Another potential consequence of restricting access to abortion is that people might try to end their pregnancies without clinical supervision. Some will do this with abortion medications, which are safe and effective, according to the World Health Organization (WHO).
The problem is that many people don’t know much about medication abortion, says Heidi Moseson, an epidemiologist and reproductive-health researcher at Ibis Reproductive Health, a global research organization that supports abortion rights. She and her colleagues have studied4 abortion attempts among transgender, non-binary and gender-expansive people in the United States. One in five people in their study who had ever been pregnant tried to self-manage an abortion. “Unfortunately, no one reported using medication abortion,” Moseson says. “They reported things like physical trauma, inserting objects into the vagina and ingesting substances that are harmful.”
To bridge that information gap, Ibis and other partner organizations developed an app, called Euki, that provides people with sexual and reproductive health information, including how to have an abortion using medications. What can be more difficult to deal with, Moseson says, are the legal risks of obtaining abortion pills in the United States, she adds.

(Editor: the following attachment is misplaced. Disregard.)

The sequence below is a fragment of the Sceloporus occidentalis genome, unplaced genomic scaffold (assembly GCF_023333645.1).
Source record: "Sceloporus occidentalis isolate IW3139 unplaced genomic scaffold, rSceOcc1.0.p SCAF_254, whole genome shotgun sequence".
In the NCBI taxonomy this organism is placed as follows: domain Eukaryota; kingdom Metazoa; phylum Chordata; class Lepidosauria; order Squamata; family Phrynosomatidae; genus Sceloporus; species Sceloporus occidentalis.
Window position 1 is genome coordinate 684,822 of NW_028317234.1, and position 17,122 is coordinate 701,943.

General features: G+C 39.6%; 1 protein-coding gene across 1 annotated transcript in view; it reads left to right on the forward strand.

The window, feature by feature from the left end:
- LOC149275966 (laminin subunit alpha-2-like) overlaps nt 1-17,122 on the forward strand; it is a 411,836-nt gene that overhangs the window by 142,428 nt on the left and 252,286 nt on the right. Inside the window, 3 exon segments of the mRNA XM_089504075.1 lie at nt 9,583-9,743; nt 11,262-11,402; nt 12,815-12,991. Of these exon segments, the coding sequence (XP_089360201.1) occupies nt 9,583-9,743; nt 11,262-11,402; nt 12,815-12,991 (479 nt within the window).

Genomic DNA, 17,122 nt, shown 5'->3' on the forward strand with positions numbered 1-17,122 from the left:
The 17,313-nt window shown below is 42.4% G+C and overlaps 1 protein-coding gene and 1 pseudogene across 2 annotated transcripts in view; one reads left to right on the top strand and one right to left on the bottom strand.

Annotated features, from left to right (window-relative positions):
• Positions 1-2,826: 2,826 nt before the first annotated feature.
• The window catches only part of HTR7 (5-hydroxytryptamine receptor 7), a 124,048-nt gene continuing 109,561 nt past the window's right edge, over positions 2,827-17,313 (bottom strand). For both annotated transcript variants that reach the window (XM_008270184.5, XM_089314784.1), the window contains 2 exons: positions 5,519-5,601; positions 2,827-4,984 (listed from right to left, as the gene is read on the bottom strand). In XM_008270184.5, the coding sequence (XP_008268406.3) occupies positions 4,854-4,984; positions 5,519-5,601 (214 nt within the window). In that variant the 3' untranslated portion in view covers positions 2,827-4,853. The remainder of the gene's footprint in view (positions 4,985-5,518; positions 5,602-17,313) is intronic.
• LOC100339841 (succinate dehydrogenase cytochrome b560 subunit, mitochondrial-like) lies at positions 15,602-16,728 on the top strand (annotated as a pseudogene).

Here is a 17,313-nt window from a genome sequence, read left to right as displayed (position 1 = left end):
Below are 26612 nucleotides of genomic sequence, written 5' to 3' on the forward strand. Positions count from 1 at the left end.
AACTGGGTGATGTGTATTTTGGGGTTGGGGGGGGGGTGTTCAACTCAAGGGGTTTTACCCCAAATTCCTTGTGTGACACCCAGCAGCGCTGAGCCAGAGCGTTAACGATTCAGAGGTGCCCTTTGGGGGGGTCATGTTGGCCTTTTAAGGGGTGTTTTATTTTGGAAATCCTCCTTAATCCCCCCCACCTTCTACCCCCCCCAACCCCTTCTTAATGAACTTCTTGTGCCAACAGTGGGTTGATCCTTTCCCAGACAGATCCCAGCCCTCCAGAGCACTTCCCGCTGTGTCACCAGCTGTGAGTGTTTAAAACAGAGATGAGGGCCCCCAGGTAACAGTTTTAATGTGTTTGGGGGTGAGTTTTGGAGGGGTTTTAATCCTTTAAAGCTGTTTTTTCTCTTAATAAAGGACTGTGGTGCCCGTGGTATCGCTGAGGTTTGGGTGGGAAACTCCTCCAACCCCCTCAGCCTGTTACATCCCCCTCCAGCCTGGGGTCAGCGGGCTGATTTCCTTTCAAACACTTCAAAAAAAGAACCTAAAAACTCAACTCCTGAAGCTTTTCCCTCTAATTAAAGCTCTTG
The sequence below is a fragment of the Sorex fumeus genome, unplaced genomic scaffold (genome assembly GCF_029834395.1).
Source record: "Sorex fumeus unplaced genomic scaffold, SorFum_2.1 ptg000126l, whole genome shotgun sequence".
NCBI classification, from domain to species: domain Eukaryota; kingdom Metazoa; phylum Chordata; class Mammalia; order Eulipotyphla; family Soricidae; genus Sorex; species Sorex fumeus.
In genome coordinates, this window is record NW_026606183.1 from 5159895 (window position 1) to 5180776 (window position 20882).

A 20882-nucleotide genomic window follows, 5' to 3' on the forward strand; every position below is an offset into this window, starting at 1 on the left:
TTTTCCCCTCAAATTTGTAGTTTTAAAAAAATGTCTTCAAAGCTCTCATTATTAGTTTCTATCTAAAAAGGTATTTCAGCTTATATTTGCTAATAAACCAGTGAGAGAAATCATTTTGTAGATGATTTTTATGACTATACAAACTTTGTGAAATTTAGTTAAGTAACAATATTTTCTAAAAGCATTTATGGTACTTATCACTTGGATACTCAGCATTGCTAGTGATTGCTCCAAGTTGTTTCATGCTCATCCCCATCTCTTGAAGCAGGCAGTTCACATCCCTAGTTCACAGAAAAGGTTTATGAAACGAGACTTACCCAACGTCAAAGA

“People have been prosecuted for self-managing their abortion, and some laws have been applied outside of their intended scope to criminalize people,” Moseson says.
Marshall notes that the consequences of overturning Roe will fall on all pregnant people, not only on those seeking an abortion. In a recent article published in The American Journal of Bioethics5, she and her co-authors highlighted that people with pregnancy complications or adverse pregnancy outcomes might become vulnerable to legal surveillance and criminal prosecution.
“Roe cemented that pregnant people had constitutional rights,” Marshall says. “Now, they will no longer have these legal protections and will not be full persons under the US Constitution, which I think is a travesty.
Editor’s note: Nature recognizes that transgender men and non-binary people might become pregnant and seek abortion care. We use ‘women’ in this story to reflect how participants are reported in the studies we cite.